Either that $23 billion has to be borrowed from abroad, or the United States must sell that amount of additional exports, above and beyond any rise in imports, to get the money. Selling the added exports would require a decline in the dollar's value to make the goods a better buy in foreign markets.

Under these circumstances, a steadily rising share of American income will have to be sent abroad each year to pay interest on the past debt and to insure that ever greater amounts of foreign capital are available. And there will be less available in the United States for consumption or investment.

This is the process that the investment managers think cannot continue. "I feel very sorry for the next administration," Orion's Langton declared. "That money has to be repaid."

The initial shift toward such a large net inflow of foreign capital was the result not of a surge in foreign investment here so much as of a virtual cessation of American money going abroad. Many Third World countries that had received that U.S. money -- particularly in the form of bank loans -- found themselves unable to repay past loans and so got new ones only to the extent necessary to keep them from defaulting completely on the old ones. In addition, the high real rates of return that were attracting foreign investment to the United States were just as attractive to American investors, who kept their money at home.

But the amount of foreign money coming in also has risen, and it has come in a bewildering array of forms: Stocks, bonds, U.S. Treasury securities, real estate, options, futures, bank deposits -- those and other vehicles have drawn the foreign money. An increasing share of the assets has been purchased directly in the Eurodollar market rather than in the United States, particularly since a change in law last year eliminated a withholding tax on dividends and interest payments to foreigners on most types of securities.

Many top U.S. corporations, such as Exxon Corp. and International Business Machines Corp., have floated dollar-denominated bonds in Europe. The Federal National Mortgage Corp. is a regular borrower there. An IBM issue earlier this month was priced so aggressively that the borrowing cost was about three-tenths of a percentage point below the yield on comparable-maturity U.S. Treasury securities.

And with the elimination of the withholding tax, the Treasury has begun to revamp some of its securities to make them more attractive to foreign buyers.

According to estimates by Salomon Brothers, a New York investment firm, the gross volume of Eurodollar bonds issued last year was $64.4 billion, and another $29.2 billion worth of Eurodollar floating-rate notes was sold, too. The $64 billion figure surpassed U.S. domestic corporate bond issuance "by a substantial amount," Salomon Brothers' economist Henry Kaufman said.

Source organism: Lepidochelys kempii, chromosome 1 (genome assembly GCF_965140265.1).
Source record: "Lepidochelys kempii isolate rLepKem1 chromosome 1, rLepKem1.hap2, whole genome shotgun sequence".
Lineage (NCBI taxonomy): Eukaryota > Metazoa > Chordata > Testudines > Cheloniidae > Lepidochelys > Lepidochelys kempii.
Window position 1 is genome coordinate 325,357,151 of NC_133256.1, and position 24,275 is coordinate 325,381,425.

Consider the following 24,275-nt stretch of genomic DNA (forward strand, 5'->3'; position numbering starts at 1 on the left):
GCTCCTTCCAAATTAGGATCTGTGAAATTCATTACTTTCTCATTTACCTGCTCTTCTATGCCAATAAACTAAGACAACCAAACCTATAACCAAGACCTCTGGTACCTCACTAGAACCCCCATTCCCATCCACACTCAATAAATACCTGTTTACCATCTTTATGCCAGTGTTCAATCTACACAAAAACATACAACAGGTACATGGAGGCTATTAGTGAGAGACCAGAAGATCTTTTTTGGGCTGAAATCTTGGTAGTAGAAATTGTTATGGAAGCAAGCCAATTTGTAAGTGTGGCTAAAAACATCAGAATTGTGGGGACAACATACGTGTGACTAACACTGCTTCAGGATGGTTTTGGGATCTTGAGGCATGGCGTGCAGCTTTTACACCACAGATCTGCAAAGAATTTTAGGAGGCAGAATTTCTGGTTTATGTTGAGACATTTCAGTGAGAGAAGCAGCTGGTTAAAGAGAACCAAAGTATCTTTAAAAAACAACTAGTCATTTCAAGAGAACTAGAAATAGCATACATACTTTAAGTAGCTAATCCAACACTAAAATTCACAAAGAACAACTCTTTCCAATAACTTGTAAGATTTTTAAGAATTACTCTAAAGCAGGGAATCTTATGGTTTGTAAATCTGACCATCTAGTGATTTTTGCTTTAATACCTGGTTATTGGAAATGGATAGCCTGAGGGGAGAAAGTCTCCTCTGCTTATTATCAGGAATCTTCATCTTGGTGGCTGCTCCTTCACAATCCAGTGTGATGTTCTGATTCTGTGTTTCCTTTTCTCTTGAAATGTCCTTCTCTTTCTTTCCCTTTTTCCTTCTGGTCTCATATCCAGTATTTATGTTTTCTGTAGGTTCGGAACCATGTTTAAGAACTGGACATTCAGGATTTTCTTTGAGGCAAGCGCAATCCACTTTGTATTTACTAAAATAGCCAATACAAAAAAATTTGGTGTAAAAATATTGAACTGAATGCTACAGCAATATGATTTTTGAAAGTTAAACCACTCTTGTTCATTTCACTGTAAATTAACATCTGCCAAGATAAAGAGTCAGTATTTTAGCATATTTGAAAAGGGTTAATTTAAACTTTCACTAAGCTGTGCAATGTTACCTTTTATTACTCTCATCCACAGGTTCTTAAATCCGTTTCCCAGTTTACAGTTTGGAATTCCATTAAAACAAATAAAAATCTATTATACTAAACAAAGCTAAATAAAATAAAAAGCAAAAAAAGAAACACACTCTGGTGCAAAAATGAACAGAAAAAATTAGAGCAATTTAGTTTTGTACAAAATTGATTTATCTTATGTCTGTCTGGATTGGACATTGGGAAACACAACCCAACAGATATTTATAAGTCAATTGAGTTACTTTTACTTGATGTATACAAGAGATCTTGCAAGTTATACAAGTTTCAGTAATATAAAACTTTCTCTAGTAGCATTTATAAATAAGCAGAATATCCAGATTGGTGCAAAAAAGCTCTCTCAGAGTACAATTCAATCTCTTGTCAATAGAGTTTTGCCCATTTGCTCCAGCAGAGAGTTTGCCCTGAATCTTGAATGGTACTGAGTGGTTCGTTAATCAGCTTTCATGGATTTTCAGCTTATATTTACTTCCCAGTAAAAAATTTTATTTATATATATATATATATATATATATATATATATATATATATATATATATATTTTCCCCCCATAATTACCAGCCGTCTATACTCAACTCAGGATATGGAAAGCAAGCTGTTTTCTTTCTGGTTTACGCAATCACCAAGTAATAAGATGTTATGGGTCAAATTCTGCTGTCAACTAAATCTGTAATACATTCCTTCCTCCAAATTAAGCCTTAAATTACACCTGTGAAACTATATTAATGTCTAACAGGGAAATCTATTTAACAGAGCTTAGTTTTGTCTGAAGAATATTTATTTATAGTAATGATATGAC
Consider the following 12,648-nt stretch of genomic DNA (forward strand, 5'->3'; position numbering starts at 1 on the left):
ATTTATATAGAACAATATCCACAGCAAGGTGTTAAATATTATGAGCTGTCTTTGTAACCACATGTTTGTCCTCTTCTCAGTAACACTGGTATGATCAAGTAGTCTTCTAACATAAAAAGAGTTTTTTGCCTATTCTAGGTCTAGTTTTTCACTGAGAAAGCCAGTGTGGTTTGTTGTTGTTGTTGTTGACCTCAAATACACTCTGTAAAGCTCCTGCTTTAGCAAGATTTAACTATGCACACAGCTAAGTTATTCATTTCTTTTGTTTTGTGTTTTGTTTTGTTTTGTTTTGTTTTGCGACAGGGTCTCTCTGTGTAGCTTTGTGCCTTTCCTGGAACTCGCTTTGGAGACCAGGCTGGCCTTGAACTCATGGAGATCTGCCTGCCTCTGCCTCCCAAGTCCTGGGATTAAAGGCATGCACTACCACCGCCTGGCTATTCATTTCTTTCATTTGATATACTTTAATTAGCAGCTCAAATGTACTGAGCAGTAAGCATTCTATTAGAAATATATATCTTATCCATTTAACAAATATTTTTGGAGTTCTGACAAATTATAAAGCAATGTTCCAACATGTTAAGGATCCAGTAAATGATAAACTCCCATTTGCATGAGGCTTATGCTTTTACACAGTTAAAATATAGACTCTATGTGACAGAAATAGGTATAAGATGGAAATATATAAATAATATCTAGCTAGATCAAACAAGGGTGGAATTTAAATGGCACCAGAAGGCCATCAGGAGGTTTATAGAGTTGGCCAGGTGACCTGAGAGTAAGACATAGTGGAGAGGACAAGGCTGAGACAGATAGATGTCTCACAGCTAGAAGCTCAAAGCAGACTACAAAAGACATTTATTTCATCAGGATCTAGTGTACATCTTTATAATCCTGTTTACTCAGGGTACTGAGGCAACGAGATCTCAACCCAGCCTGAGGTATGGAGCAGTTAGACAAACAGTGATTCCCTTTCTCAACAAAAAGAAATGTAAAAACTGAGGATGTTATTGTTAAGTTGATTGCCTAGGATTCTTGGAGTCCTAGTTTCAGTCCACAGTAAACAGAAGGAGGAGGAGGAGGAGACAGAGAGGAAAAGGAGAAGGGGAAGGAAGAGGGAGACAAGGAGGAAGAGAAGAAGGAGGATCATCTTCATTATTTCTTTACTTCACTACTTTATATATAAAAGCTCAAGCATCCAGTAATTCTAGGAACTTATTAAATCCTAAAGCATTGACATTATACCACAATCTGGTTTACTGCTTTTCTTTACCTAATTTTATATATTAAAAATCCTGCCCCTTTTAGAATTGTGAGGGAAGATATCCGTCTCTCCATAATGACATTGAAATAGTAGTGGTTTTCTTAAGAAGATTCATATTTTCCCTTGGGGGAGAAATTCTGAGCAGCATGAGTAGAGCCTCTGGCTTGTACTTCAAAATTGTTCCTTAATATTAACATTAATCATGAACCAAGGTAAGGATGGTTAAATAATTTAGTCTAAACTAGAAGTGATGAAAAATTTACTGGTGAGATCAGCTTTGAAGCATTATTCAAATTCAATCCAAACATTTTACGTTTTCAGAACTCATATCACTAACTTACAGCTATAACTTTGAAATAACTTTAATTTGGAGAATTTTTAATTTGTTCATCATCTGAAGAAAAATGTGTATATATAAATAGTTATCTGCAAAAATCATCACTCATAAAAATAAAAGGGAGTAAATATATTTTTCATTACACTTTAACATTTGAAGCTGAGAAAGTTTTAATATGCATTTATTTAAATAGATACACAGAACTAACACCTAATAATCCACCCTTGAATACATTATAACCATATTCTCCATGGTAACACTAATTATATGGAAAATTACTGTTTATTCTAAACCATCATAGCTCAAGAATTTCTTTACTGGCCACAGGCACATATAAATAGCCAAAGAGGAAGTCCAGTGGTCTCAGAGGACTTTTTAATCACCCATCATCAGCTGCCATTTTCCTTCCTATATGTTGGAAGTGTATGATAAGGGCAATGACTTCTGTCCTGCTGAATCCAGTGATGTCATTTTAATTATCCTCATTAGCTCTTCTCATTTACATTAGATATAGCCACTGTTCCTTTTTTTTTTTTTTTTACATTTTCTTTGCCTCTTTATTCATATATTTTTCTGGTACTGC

Just as elimination of the U.S. withholding tax made it more attractive for foreign investors, so did changes over the last two or three years make it easier for foreigners to send their money abroad. For instance, until 1981, United Kingdom investors had to pay a special dollar premium on certain types of investments in the United States. That tax had been imposed to help support the value of the pound by keeping British capital at home.

Since then, many UK pension funds and insurance companies have boosted the dollar-denominated assets to about 15 percent of their portfolios, and investment managers think that they will maintain that level by continuing to invest about 15 percent of their cash flow in the United States each year. But that actually will mean a slowdown in U.S. investment, because the adjustment to the new higher level will have been completed.

Other changes of that sort lie behind Brown's assessment that the United States will have more trouble financing its external deficit this year than it did last year. Brown said that Japanese purchases of dollar-denominated bonds and loans probably will go up only about $2 billion, rather than the $14 billion of 1984, to a total of $30 billion. He also expects the acquisition of dollar reserves by countries other than the major industrial nations -- particularly in Eastern Europe and the Far East -- to be about $10 billion, down from $16 billion last year.

Meanwhile, the U.S. economy will be growing more slowly than it did last year, and the economies of some other countries -- especially West Germany and the UK -- will be growing faster than before. With growth rates tending to converge, the large U.S. advantage in real rates of return may be reduced.

The foreign perception of the higher real rate of return available in the United States strengthened in the second half of 1984 when an expected increase in U.S. inflation failed to materialize, another investment manager noted. The actual spread between real returns on comparable investments in the United States and, say, West Germany, shrank, but with the change in the inflation outlook, the perceived spread widened in real terms, he said.

That probably is one reason that the sharp decline in short-term interest rates in the United States in the last five months did not weaken the dollar as most economists had thought it would. That drop in rates had reduced the spread between U.S. interest rates and those in Japan and West Germany by about two full percentage points.

Like their American counterparts, analysts in Europe have been expecting a drop in the dollar for most of the past two years, and that is still the consensus forecast. That expectation is another reason for the big spread in yields: The higher the spread, the greater the decline of the dollar relative to an investor's home currency can be before the investor would be better off not investing abroad.

No one here doubts that, by paying whatever is required, the United States can attract whatever foreign capital is needed to cover its external deficit. After all, the United States is not a Third World nation with a soaring inflation rate and a huge international debt. But it does have the largest trade deficit in the history of the world by far, and it has wiped out a net foreign investment position of $150 billion in a scant three years.

Those trends cannot continue for long. As Langton said, "That money has to be repaid."